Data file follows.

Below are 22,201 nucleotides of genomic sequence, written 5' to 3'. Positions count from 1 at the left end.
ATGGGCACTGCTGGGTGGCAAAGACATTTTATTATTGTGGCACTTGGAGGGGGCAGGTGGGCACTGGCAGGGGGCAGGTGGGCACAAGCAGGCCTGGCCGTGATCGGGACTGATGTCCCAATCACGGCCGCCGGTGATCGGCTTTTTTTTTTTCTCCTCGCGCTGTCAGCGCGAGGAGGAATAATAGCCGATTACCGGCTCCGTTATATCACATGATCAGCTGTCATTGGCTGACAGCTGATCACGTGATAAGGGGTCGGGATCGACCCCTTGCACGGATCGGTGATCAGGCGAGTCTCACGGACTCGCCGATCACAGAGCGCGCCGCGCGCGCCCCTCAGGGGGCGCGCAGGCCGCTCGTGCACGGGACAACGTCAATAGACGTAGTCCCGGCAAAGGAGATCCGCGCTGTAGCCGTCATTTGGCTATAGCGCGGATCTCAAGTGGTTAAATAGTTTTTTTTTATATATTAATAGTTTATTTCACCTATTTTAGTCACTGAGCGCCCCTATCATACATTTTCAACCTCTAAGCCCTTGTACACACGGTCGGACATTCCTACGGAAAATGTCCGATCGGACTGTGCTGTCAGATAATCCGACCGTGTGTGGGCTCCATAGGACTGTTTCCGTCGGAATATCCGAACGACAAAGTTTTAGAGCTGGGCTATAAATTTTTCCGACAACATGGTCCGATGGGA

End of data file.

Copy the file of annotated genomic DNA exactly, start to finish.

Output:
Below are 22,201 nucleotides of genomic sequence, written 5' to 3'. Positions count from 1 at the left end.
ATGGGCACTGCTGGGTGGCAAAGACATTTTATTATTGTGGCACTTGGAGGGGGCAGGTGGGCACTGGCAGGGGGCAGGTGGGCACAAGCAGGCCTGGCCGTGATCGGGACTGATGTCCCAATCACGGCCGCCGGTGATCGGCTTTTTTTTTTTCTCCTCGCGCTGTCAGCGCGAGGAGGAATAATAGCCGATTACCGGCTCCGTTATATCACATGATCAGCTGTCATTGGCTGACAGCTGATCACGTGATAAGGGGTCGGGATCGACCCCTTGCACGGATCGGTGATCAGGCGAGTCTCACGGACTCGCCGATCACAGAGCGCGCCGCGCGCGCCCCTCAGGGGGCGCGCAGGCCGCTCGTGCACGGGACAACGTCAATAGACGTAGTCCCGGCAAAGGAGATCCGCGCTGTAGCCGTCATTTGGCTATAGCGCGGATCTCAAGTGGTTAAATAGTTTTTTTTTATATATTAATAGTTTATTTCACCTATTTTAGTCACTGAGCGCCCCTATCATACATTTTCAACCTCTAAGCCCTTGTACACACGGTCGGACATTCCTACGGAAAATGTCCGATCGGACTGTGCTGTCAGATAATCCGACCGTGTGTGGGCTCCATAGGACTGTTTCCGTCGGAATATCCGAACGACAAAGTTTTAGAGCTGGGCTATAAATTTTTCCGACAACATGGTCCGATGGGA